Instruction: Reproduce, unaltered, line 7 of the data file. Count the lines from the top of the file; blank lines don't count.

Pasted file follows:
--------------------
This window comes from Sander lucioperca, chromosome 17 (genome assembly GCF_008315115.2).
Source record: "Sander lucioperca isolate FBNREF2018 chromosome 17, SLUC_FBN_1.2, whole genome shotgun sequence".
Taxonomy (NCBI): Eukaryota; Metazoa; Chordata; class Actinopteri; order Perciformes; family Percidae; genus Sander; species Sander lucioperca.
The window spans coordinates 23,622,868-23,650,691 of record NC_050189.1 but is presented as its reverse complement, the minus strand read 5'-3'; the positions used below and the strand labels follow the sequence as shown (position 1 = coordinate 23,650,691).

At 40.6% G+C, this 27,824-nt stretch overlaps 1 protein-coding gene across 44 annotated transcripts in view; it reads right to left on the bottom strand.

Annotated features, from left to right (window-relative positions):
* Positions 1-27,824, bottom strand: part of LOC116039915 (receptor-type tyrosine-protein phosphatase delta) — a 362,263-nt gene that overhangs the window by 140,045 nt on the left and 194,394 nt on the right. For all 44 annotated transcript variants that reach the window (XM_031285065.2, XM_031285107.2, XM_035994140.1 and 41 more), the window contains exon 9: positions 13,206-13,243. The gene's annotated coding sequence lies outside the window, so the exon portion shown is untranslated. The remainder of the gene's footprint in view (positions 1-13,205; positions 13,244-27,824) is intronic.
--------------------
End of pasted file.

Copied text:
* Positions 1-27,824, bottom strand: part of LOC116039915 (receptor-type tyrosine-protein phosphatase delta) — a 362,263-nt gene that overhangs the window by 140,045 nt on the left and 194,394 nt on the right. For all 44 annotated transcript variants that reach the window (XM_031285065.2, XM_031285107.2, XM_035994140.1 and 41 more), the window contains exon 9: positions 13,206-13,243. The gene's annotated coding sequence lies outside the window, so the exon portion shown is untranslated. The remainder of the gene's footprint in view (positions 1-13,205; positions 13,244-27,824) is intronic.